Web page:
The police and fire trucks came around periodically ensuring that all fires were safe and that everybody was okay.

Big Bonfire

This fire was about 15' tall when I arrived

By the end of the night, well around 3:00 in the morning, there were about 18 fires on the hill.   Kids were chatting, playing guitar and singing.  Their intention was to stay all night long, but… around 3:30 am a storm rolled in and put out the fires.

As I live in Israel and feel the experiences of the holidays, whether they are from the Torah (Shabbat, Pesach, etc.), or  a minhag (Lag B’Omer), or from the government (Yom HaAtzmut), the feeling is more intense, more real, bigger than life – like “IMAX Dolby with Surround Sound”.

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Beit Ba’ad Alzitun – Peki’in

Not more than 10 minutes from our door is Beit Ba’ad Alzitun in the ancient city of Peki’in.  This beit ba’ad is more than just a place to take your olives – it has character.

The social center. Drink some coffee, have a cigarette and relax.

First of all – it’s a social hall, where the owner and friends can be found chatting while enjoying Turkish coffee and maybe a hookah or cigarettes.  The men are most friendly and want very badly for you to join them in their party – even if you do not understand a word they are saying.    Hospitality is extremely important to the Arabs in our area.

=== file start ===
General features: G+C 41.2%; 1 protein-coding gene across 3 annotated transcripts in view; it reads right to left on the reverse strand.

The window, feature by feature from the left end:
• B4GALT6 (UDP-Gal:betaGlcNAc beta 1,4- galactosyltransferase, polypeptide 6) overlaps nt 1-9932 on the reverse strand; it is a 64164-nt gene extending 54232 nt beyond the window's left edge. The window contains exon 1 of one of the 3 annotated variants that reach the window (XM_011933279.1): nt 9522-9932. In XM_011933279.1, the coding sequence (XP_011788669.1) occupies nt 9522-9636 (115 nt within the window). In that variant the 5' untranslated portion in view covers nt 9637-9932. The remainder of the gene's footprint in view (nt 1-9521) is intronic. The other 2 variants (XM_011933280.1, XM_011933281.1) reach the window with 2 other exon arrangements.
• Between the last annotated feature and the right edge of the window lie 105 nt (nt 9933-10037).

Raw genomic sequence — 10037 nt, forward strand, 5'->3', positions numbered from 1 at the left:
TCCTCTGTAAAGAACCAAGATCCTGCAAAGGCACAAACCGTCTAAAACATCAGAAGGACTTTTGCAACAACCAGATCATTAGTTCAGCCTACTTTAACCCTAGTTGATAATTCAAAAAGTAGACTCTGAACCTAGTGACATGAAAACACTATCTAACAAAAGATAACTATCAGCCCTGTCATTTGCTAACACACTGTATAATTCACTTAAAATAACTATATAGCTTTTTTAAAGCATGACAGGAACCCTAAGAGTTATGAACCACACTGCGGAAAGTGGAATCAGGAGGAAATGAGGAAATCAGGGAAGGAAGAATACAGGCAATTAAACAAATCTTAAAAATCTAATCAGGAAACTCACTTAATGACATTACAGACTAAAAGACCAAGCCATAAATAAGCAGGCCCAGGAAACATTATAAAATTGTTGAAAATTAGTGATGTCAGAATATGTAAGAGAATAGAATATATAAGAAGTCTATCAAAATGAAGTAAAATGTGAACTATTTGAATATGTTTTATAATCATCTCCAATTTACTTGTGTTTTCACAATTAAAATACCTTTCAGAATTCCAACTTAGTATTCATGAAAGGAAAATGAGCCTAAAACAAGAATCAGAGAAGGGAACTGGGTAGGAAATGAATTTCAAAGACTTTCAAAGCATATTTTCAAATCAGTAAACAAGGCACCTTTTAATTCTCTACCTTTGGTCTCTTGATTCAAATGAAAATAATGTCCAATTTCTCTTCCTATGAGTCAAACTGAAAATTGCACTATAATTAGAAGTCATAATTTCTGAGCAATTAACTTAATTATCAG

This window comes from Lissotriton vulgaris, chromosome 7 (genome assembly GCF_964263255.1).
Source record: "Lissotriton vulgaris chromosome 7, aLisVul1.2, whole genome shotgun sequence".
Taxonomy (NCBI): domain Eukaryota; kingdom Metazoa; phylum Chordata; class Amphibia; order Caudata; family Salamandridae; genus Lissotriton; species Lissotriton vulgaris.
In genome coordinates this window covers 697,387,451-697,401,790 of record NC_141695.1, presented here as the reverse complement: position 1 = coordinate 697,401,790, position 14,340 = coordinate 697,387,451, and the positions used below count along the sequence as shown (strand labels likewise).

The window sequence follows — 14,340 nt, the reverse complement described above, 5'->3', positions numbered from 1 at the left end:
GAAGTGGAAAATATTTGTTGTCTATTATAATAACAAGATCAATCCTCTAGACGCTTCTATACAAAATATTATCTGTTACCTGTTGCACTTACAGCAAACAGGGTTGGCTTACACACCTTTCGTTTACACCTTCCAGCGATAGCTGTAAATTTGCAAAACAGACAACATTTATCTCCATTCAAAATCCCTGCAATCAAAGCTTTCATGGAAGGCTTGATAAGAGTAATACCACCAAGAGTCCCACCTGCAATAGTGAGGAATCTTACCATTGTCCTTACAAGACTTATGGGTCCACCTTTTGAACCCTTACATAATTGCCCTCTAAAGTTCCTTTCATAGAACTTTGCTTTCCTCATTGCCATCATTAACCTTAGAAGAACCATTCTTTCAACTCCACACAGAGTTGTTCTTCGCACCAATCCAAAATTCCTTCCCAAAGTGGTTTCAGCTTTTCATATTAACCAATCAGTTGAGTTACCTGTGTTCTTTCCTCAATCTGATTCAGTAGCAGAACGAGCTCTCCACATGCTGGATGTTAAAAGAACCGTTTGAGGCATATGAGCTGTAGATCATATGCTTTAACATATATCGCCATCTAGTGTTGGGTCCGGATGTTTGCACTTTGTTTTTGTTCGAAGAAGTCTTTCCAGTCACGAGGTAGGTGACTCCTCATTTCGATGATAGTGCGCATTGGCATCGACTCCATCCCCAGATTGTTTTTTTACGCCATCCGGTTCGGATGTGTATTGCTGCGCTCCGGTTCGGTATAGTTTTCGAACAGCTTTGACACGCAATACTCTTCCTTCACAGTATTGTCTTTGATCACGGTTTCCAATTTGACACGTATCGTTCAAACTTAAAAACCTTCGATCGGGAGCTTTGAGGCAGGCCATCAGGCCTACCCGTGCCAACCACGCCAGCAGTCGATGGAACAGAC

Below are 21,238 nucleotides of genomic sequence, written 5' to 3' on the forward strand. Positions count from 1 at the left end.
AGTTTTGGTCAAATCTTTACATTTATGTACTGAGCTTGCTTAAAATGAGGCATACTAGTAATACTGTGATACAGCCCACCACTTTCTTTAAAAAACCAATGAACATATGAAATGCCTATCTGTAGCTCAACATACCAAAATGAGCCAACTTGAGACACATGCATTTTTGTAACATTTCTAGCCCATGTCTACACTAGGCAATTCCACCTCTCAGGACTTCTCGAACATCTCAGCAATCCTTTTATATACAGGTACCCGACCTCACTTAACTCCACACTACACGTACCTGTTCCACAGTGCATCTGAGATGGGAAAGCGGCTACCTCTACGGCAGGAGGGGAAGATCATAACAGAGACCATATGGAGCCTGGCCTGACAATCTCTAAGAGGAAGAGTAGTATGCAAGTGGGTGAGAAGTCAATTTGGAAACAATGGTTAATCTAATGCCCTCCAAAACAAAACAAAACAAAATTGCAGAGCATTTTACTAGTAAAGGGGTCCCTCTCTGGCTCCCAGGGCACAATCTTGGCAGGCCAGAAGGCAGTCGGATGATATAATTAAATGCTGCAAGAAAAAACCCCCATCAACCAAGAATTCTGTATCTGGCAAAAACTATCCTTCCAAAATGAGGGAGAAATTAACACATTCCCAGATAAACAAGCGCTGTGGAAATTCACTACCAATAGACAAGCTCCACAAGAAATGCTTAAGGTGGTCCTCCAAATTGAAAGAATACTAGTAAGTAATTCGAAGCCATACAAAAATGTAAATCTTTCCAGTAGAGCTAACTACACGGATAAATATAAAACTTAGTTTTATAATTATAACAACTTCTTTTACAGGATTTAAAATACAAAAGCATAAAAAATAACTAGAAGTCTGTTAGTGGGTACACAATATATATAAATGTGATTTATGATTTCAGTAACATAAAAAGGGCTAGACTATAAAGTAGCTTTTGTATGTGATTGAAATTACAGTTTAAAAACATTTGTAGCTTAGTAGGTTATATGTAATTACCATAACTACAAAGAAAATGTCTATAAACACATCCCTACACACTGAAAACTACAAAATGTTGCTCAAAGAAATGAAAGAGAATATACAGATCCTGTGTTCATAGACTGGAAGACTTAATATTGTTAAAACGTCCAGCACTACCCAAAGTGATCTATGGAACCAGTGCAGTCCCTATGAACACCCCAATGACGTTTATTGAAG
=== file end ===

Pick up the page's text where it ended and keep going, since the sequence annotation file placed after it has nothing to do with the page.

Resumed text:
Giving the full explaination to a class of 4

Second – it’s a center of education.  By the looks of it, the demonstration table, samples and surrounding benches are used on a regular basis to educate people on olives and making olive oil.  By the way he described the process and in the manner in which he spoke you would have thought he was speaking to a huge crowd instead of four people.

Olives and Oil for Sale. (Notice how cloudy the oil is!)

Third – it’s a store, selling olives, olive oil and olive oil soap.  Products cost a little more and the tithes need to be taken, but the flavor is excellent.

Extracting Machines

These machines separate the oil from the water.

Fourth – it’s a place to get your olives pressed.   If you bring your olives to the beit ba’ad, they charge you 10% of the yield to do the processing.   For another 10% of the harvest they will send workers to harvest your olives.

Harvesting Olives

Harvesting olives by whacking the tree with sticks.

Fifth – it’s a fun place to go to!